What parents can learn from new spanking study - New York News

What parents can learn from new spanking study

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Michigan State University researchers wanted to know, just how often parents or caregivers resort to spanking to discipline kids.

The researchers covertly camped out to study parents and their kids in public places. They found that nearly one in four parents settled disputes with their child by hitting, spanking or some sort of physical contact.

But they found that kids disciplined with positive touch, like hugging or gentle patting were more likely to comply more often than those punished by negative touch.  And a surprising twist, men were more likely to engage in positive touch.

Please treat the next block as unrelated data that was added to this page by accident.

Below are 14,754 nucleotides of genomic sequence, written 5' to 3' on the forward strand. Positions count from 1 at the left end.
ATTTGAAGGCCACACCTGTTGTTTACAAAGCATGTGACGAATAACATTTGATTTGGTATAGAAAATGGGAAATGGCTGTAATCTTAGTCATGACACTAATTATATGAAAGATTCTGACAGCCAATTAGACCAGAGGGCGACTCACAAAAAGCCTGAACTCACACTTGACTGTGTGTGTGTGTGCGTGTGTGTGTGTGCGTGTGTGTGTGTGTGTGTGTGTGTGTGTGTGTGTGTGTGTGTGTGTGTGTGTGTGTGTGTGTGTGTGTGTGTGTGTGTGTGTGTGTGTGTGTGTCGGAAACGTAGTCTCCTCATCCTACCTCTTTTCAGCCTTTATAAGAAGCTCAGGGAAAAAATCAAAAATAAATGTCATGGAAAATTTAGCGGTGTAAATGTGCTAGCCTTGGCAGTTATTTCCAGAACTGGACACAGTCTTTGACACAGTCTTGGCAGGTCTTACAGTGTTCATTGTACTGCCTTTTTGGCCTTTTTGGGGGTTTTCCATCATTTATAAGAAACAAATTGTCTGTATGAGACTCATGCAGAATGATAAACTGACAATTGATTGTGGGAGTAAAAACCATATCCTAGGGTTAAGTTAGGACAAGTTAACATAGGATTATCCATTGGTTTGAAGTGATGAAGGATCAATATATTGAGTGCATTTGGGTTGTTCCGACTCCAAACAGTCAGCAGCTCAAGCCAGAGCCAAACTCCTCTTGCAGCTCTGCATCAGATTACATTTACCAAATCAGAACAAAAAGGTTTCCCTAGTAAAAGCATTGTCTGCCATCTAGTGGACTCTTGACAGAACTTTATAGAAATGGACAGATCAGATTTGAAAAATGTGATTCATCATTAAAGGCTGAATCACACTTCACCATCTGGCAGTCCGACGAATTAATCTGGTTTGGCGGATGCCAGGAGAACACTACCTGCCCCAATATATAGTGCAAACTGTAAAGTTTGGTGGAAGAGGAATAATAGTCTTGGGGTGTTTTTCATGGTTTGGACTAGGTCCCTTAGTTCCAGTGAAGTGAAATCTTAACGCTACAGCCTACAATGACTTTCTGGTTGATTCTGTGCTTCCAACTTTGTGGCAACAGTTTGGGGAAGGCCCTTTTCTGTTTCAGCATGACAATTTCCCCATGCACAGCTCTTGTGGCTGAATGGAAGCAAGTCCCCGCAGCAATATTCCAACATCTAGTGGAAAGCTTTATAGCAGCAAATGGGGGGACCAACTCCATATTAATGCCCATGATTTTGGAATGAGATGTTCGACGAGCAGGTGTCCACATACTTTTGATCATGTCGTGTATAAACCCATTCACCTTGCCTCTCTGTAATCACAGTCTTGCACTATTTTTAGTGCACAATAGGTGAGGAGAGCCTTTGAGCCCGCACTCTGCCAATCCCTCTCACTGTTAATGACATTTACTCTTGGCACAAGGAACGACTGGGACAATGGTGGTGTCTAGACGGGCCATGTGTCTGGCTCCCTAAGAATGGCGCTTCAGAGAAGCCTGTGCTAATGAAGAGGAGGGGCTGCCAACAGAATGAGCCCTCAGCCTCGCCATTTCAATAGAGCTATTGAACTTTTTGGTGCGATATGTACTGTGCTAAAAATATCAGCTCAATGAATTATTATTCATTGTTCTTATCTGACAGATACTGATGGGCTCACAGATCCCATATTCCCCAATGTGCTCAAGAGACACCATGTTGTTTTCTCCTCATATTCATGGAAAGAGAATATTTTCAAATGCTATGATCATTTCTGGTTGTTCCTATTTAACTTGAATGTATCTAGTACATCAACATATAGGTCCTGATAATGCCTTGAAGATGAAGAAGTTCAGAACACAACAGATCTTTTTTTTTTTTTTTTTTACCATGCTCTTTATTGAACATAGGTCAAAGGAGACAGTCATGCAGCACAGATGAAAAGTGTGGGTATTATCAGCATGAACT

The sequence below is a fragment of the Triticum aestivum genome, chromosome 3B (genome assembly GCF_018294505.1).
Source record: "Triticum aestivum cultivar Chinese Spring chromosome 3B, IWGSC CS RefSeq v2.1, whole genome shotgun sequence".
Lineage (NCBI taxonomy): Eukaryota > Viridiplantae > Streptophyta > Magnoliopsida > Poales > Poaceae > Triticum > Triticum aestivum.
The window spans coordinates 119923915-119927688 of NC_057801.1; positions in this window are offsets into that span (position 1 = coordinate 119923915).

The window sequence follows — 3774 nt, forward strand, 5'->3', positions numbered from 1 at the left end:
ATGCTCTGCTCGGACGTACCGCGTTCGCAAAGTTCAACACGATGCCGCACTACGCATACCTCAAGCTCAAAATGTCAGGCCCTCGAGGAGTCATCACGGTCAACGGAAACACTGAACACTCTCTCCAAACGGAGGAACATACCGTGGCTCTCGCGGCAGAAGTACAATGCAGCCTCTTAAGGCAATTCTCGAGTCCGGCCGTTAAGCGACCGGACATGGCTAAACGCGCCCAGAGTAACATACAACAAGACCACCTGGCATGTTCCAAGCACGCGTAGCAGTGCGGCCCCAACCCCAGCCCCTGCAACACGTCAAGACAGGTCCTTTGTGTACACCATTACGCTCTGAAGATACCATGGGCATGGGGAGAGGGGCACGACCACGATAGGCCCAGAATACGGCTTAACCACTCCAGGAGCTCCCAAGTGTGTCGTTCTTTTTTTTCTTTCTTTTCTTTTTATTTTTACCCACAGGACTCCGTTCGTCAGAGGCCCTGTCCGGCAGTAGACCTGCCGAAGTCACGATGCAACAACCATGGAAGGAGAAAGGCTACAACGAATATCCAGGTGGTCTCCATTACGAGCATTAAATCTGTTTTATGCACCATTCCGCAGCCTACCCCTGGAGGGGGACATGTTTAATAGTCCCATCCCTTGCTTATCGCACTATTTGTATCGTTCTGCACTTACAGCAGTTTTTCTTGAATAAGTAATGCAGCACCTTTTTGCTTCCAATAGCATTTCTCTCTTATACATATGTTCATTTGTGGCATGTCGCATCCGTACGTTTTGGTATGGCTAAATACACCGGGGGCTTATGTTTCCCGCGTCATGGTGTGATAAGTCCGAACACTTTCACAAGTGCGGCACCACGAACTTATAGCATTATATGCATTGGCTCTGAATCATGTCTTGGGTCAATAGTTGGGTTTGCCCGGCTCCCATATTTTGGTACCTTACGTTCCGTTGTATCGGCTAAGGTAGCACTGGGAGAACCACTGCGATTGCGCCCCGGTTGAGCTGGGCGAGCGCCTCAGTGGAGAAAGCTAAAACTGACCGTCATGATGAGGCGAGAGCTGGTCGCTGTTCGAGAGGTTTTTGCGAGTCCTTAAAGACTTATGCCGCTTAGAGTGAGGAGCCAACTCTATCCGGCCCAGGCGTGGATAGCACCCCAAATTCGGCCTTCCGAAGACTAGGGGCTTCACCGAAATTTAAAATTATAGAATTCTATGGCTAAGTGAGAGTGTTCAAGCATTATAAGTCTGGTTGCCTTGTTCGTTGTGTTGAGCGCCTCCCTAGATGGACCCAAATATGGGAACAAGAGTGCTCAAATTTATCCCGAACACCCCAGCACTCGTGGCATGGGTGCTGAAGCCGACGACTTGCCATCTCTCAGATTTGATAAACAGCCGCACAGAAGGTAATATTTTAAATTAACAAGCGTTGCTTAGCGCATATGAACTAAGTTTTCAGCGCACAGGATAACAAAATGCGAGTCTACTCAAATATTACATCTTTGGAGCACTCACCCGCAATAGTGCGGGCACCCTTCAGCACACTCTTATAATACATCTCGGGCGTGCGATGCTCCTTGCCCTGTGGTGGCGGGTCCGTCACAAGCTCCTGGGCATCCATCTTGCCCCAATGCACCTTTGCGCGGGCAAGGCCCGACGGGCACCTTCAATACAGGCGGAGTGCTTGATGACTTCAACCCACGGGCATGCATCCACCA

Whether you're pro or anti-spanking, the experts at webmd.com have a few tips for encouraging good behavior from kids. 

First, be clear about the consequences of bad behavior like "If you choose to hit your sister, you'll lose video game privileges tonight."

Next, be respectful. In other words, behave the way you want your child to behave.

Finally, be consistent. Any technique will fail if you don't follow through by enforcing consequences.

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